Saturday, June 24, 2006


London: An ambitious project to safeguard future food supplies began on Monday with the launch of a ``Noah's ark'' for the world's most important plants. Above we see a vat being filled with seeds at the global seed bank in Longyearbyen, Norway, on Monday.

The new Svalbard International Seed Vault will serve as a repository for crucial seeds in the event of a global catastrophe, said Norway's Agriculture Minister Terje Riis-Johansen. Carved into the permafrost and rock of the remote Svalbard peninsula, it will eventually house 3 million seed samples from every country in the world. This facility will provide a practical means to re-establish crops obliterated by major disasters,'' said Cary Fowler, executive secretary of the Global Crop Diversity Trust, which will manage the seed bank. ``But crop diversity is imperilled not just by a cataclysmic event, such as a nuclear war, but also by natural disasters, accidents, mismanagement, and short-sighted budget cuts.''

Agriculture relies on collections of crop species and their wild relatives. Seed banks are vital to the development of new crop varieties and, without them, agriculture would grind to a halt. Samples of the world's agricultural biodiversity, including crops such as wheat, apple and potato, are scattered across 1,400 seed banks around the world. All these seed banks are at risk from local problems. Mr. Fowler cited the example of the wars in Iraq and Afghanistan and the 1994 genocide in Rwanda as times when dozens of unique crops had been wiped out. The Norwegian government and the Global Crop Diversity Trust have worked on the idea of building a global seed bank of last resort in the Arctic ice since 2004.

On Monday, the Prime Ministers of Norway, Sweden, Denmark, Finland and Iceland launched the $4.8 million project at a ceremony near the town of Longyearbyen, in Norway's remote Svalbard Islands, roughly 990 km from the North Pole.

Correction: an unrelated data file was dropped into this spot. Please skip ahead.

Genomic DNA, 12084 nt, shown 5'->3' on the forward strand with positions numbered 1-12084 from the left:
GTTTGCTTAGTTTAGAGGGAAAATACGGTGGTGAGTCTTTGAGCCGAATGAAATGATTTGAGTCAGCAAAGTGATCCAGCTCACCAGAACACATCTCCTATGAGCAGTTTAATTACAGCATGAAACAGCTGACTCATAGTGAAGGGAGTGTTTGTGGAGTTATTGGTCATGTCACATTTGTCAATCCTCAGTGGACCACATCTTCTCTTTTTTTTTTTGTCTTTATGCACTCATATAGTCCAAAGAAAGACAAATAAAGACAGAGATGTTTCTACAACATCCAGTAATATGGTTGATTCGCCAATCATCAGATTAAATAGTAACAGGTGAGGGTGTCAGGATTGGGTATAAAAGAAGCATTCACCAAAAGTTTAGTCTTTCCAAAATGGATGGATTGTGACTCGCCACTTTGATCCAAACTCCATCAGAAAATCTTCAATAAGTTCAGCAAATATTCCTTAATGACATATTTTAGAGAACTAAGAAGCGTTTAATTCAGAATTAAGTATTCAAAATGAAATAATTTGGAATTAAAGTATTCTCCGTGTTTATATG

The new seed bank will store its samples in a reinforced concrete tunnel drilled 70 metres into a mountain, guarded by two steel doors and remote-controlled from Sweden. The seeds will be stored in foil packets at minus18C, and are expected to remain viable for thousands of years. If a crop is lost through natural disaster or war and a seed bank is destroyed, a government could request replacement seeds from the vault. The facility's remote location and permafrost will ensure that, even if the power fails, the temperature will never rise above freezing. The UN Food and Agriculture Organisation estimates that 75 per cent of the genetic diversity of agricultural crops has been lost. The U.S. had 7,100 varieties of apple in the 19th century, 6,800 no longer exist. The seed bank will start accepting samples in 2007. Norwegian Prime Minister Jens Stoltenberg said it would be of global importance. "It will be the only one of its kind. It is our final safety net." © Guardian Newspapers Limited 2006

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